To whom it may assist:
I spent a good while repeatedly pondering and revising a way to place an image on the screen with pixel-perfect precision, and, after finally succeeding, I thought I might write a guide in light of the many pitfalls I encountered along the way.
For what it’s worth, for my purpose, I was trying to layer a pre-rendered image atop another render (think post-processing effects). In some cases, this might come out just fine, whether because they were rendered with the same dimensions anyway, or because any error is negligible. However, this was not the case for me; I needed to pursue perfectly accurate placement, as the transferred image was appearing slightly down and to the right of the underlying render.
So, firstly, if you’ve been working in 3D graphics, you should know that the viewport has x coordinates of -1 to 1 from left to right, and y coordinates -1 to 1 from bottom to top. You should also know that texture coordinates, on the other hand, range 0 to 1 from left to right and top to bottom.
Perfecting the viewport
First, let’s look at how to place our polygons exactly into the viewport. Using vertex coordinates of -1 and 1 will get the job done dirtily, but if we’re going for precision, there are a few things we need to examine more closely.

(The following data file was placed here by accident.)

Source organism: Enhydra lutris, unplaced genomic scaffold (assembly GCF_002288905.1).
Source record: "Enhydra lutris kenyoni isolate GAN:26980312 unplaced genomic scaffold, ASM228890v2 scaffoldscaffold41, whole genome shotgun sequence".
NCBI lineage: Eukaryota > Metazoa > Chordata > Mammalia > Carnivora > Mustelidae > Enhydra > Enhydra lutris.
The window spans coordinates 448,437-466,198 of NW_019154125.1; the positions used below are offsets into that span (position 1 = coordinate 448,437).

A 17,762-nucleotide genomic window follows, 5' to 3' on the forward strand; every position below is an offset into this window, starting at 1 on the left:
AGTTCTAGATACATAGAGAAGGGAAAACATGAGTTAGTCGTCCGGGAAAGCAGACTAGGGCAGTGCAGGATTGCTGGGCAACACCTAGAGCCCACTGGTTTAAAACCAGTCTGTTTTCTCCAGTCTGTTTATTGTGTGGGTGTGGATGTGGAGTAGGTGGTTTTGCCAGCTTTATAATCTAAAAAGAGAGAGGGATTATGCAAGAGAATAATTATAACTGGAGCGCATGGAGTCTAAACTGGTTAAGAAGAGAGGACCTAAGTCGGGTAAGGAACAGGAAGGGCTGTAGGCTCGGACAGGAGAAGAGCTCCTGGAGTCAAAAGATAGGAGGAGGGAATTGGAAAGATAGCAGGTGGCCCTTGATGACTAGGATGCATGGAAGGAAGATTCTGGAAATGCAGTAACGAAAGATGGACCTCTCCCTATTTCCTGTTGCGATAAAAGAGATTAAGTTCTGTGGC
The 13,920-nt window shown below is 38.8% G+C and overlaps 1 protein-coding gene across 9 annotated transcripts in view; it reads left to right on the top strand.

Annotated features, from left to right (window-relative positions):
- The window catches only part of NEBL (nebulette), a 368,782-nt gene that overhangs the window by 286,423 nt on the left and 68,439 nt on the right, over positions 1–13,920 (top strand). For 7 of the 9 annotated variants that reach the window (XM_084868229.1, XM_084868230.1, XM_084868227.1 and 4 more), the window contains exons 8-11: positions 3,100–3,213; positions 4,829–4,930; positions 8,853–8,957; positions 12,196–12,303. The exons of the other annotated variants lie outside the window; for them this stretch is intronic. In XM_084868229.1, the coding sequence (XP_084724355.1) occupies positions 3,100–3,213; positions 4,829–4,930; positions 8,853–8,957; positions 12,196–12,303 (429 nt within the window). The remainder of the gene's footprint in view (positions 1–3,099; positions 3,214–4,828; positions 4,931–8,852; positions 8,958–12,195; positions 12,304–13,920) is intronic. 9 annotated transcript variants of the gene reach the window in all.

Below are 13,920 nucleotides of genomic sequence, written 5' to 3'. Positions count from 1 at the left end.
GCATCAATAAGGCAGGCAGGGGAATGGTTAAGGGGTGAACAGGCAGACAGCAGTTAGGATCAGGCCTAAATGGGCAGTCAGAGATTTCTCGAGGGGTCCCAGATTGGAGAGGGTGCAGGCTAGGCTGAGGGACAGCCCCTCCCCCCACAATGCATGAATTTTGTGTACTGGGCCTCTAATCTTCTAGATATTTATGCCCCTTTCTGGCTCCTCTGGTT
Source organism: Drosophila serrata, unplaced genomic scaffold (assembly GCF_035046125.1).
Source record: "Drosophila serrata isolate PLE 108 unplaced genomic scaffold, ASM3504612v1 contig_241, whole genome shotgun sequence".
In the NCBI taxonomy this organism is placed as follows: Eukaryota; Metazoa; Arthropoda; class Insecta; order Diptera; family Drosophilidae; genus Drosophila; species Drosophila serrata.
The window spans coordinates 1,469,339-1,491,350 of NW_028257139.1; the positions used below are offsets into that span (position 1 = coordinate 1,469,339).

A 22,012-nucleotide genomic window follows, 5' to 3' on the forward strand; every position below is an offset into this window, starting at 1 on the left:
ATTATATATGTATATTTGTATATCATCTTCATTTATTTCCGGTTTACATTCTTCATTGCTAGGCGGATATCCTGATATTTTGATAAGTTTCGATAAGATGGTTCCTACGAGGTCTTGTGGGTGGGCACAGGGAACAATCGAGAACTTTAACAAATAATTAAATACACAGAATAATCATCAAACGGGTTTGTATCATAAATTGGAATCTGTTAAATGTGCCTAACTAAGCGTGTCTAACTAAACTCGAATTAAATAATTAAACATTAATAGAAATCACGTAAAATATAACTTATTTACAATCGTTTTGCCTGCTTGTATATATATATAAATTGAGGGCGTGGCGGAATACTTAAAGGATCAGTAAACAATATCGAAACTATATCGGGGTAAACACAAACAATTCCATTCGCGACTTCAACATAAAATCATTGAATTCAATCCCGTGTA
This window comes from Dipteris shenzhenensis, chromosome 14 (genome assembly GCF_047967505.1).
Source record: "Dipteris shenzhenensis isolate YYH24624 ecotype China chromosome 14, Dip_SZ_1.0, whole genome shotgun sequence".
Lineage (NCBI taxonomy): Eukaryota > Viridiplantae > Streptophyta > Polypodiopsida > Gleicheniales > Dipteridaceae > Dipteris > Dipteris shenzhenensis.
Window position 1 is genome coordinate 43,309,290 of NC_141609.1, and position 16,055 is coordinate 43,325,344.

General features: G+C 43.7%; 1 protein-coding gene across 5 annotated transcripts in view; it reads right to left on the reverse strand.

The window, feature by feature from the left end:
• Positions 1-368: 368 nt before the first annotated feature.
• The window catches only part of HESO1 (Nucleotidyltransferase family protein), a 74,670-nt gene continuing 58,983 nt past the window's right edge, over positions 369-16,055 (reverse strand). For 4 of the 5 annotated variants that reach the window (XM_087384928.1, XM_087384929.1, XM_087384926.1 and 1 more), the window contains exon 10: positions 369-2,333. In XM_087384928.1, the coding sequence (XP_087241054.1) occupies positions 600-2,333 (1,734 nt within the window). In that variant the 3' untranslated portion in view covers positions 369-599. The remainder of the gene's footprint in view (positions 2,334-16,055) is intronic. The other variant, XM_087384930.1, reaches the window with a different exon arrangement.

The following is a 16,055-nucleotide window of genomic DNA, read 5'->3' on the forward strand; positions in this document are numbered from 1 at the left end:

As it turns out, the right edge of the viewport is not x=1. x=1 is actually one pixel off the right side. So, what is the proper x coordinate to use?
x=-1 is indeed the left edge, but, because we’re dealing with an even number of pixels (presumably), x=0 is not exactly in the centre, as there is no exact centre. Rather, x=0 begins the right half of the viewport.
So, with that in mind, let’s work out the relationship with a linear equation, where viewport x-coordinate -1 corresponds to pixel position 0 (the left edge), and 1 corresponds to w (the number of pixels across, even though this coordinate is actually one pixel off the right edge). What, then, is the proper value to get us one pixel to the left of 1?
Using the coordinate pairs (-1, 0) and (1, w), the linear function mapping texture coordinates to pixel coordinates is y = w/2 x + w/2. Therefore, to achieve a pixel coordinate of w-1:
w-1 = w/2 x + w/2
w/2 - 1 = w/2 x